Memorable Manitobans: D. Ralph Campbell (1918-2008)
Born at Foxboro, Ontario on 14 November 1918, son of Fred and Pearl Campbell, he graduated from Stirling High School in 1937 then worked on the family farm for the next five years. He served as a bomber pilot in the Royal Air Force during the Second World War, earning the Distinguished Flying Cross and Bar. Returning to Canada, he became a student at the University of Toronto (1946-1949) then a Rhodes Scholar at Oxford (1949-1951). He became a Lecturer in the Department of Agricultural Economics at the University of Guelph in 1951, becoming Professor and the Head of Department (1952-1962). He was President of the Canadian Agricultural Economics Society (1959) and the Agricultural Institute of Canada (1960).
He was Professor and Associate Dean at the University of Toronto (1964-1970) then was Ford Foundation adviser to Jordan (1962-1964) and Kenya (1970-1972). He returned to Canada as Principal of Scarborough College (1972-1976) before becoming President of the University of Manitoba (1976-1981), during which he initiated the practice of holding convocations at five other cities beyond Winnipeg so that non-university relatives and local friends could see their young people graduate.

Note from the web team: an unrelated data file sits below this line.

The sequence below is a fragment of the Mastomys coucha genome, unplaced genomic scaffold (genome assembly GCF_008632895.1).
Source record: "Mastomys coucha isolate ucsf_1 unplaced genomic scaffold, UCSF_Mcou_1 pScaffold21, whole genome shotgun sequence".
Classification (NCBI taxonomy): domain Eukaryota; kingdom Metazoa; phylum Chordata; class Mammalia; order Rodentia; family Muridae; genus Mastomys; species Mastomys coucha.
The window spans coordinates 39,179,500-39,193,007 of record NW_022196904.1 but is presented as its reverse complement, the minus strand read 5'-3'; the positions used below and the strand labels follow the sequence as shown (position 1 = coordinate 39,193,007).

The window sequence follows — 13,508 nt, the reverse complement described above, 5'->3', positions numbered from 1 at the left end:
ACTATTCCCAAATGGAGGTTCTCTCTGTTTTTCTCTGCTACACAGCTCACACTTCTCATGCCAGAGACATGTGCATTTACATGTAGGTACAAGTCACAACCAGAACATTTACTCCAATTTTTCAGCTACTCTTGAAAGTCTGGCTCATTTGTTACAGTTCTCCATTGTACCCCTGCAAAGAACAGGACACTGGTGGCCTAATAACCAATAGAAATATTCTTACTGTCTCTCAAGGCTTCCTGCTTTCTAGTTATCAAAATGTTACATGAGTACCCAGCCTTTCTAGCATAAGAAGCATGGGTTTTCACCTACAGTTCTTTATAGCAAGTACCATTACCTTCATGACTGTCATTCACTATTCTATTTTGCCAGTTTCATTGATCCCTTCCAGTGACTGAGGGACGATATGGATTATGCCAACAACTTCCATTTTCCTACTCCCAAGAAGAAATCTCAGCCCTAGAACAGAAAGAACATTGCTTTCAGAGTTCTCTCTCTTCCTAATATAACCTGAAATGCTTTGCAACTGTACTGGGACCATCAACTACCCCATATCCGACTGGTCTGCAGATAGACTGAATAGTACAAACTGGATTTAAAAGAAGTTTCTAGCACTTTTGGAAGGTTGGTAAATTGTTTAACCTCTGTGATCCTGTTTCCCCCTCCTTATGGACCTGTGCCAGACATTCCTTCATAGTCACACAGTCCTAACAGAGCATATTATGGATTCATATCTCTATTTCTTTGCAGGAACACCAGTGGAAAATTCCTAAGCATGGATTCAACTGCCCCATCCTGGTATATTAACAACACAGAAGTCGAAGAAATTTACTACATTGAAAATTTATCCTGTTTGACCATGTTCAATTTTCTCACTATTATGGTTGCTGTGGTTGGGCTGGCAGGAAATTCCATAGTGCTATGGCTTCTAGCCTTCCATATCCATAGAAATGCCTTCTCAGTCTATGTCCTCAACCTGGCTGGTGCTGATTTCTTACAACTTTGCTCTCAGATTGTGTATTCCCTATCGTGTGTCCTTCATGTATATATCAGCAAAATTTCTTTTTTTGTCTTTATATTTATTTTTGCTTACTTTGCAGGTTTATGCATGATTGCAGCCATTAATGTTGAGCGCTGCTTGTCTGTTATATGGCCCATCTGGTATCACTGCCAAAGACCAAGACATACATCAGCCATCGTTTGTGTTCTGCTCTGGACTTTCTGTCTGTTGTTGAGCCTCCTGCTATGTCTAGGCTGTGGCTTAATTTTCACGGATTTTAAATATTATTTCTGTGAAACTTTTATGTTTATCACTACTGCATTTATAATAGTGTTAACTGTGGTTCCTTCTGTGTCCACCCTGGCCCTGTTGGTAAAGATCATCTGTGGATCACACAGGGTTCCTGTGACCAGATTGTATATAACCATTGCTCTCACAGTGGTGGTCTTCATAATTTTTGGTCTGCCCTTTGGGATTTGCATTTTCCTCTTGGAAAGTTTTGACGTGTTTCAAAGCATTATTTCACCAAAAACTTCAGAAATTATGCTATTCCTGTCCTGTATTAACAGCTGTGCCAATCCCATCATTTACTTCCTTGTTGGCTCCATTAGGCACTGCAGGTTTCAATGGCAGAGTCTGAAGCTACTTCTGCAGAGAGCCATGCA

In 1981 he became Rockefeller Foundation adviser to Kenya. In 1984 he became Director of the International Development Office of AUCC (Association of Universities and Colleges of Canada) Ottawa (1984-1986). He wrote the book We Flew by Moonlight recounting his experience as a war-time pilot and an autobiography entitled From Foxboro, Ontario.
He became a member of the Order of Canada (1986) and the Ontario Agricultural Hall of Fame (2008). He was given honorary doctorates by the University of Winnipeg (1977) and the University of Manitoba (1984).
He died on 13 March 2008. He is commemorated by Ralph Campbell Road at the Fort Garry Campus of the University of Manitoba.
Obituary, Winnipeg Free Press, 15 March 2008.
“Manitobans’ Legacy a Better Province,” Winnipeg Free Press, 4 January 2009, page B2.
We thank Hugh Campbell for providing additional information used here.
This page was prepared by Gordon Goldsborough.
Page revised: 21 December 2014
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